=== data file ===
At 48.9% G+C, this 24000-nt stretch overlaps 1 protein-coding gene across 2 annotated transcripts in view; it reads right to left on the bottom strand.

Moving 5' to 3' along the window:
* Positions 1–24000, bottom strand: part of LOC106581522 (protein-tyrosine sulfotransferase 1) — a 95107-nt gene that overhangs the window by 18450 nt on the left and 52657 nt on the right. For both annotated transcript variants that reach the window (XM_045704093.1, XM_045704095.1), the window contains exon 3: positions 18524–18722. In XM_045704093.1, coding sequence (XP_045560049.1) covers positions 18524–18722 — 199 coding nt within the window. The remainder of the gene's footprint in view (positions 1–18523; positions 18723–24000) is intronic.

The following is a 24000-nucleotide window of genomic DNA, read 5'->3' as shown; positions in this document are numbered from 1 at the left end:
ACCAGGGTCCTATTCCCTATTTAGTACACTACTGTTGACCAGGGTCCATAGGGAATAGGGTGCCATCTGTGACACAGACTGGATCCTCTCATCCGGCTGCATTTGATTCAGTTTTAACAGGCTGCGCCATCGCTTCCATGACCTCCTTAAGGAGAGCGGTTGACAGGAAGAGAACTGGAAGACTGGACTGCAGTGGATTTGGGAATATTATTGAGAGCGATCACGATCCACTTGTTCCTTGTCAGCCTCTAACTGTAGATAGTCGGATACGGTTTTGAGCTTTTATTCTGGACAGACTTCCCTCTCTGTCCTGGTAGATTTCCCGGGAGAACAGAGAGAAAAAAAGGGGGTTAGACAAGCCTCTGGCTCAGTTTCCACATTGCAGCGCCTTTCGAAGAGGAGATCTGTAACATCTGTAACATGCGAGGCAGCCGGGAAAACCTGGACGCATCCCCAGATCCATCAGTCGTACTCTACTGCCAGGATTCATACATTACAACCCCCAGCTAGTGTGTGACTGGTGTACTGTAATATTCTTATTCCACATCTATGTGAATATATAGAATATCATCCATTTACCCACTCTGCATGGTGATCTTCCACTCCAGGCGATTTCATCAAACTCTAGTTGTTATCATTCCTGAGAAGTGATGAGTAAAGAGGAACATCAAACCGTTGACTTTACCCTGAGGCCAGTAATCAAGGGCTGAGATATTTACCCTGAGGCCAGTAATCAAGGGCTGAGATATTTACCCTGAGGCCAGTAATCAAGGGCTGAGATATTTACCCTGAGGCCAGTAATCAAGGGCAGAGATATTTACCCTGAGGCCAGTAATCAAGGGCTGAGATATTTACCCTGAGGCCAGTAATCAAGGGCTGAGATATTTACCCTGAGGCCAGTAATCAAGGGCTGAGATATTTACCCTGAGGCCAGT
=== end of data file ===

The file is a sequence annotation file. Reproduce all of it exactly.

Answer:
At 48.9% G+C, this 24000-nt stretch overlaps 1 protein-coding gene across 2 annotated transcripts in view; it reads right to left on the bottom strand.

Moving 5' to 3' along the window:
* Positions 1–24000, bottom strand: part of LOC106581522 (protein-tyrosine sulfotransferase 1) — a 95107-nt gene that overhangs the window by 18450 nt on the left and 52657 nt on the right. For both annotated transcript variants that reach the window (XM_045704093.1, XM_045704095.1), the window contains exon 3: positions 18524–18722. In XM_045704093.1, coding sequence (XP_045560049.1) covers positions 18524–18722 — 199 coding nt within the window. The remainder of the gene's footprint in view (positions 1–18523; positions 18723–24000) is intronic.

The following is a 24000-nucleotide window of genomic DNA, read 5'->3' as shown; positions in this document are numbered from 1 at the left end:
ACCAGGGTCCTATTCCCTATTTAGTACACTACTGTTGACCAGGGTCCATAGGGAATAGGGTGCCATCTGTGACACAGACTGGATCCTCTCATCCGGCTGCATTTGATTCAGTTTTAACAGGCTGCGCCATCGCTTCCATGACCTCCTTAAGGAGAGCGGTTGACAGGAAGAGAACTGGAAGACTGGACTGCAGTGGATTTGGGAATATTATTGAGAGCGATCACGATCCACTTGTTCCTTGTCAGCCTCTAACTGTAGATAGTCGGATACGGTTTTGAGCTTTTATTCTGGACAGACTTCCCTCTCTGTCCTGGTAGATTTCCCGGGAGAACAGAGAGAAAAAAAGGGGGTTAGACAAGCCTCTGGCTCAGTTTCCACATTGCAGCGCCTTTCGAAGAGGAGATCTGTAACATCTGTAACATGCGAGGCAGCCGGGAAAACCTGGACGCATCCCCAGATCCATCAGTCGTACTCTACTGCCAGGATTCATACATTACAACCCCCAGCTAGTGTGTGACTGGTGTACTGTAATATTCTTATTCCACATCTATGTGAATATATAGAATATCATCCATTTACCCACTCTGCATGGTGATCTTCCACTCCAGGCGATTTCATCAAACTCTAGTTGTTATCATTCCTGAGAAGTGATGAGTAAAGAGGAACATCAAACCGTTGACTTTACCCTGAGGCCAGTAATCAAGGGCTGAGATATTTACCCTGAGGCCAGTAATCAAGGGCTGAGATATTTACCCTGAGGCCAGTAATCAAGGGCTGAGATATTTACCCTGAGGCCAGTAATCAAGGGCAGAGATATTTACCCTGAGGCCAGTAATCAAGGGCTGAGATATTTACCCTGAGGCCAGTAATCAAGGGCTGAGATATTTACCCTGAGGCCAGTAATCAAGGGCTGAGATATTTACCCTGAGGCCAGT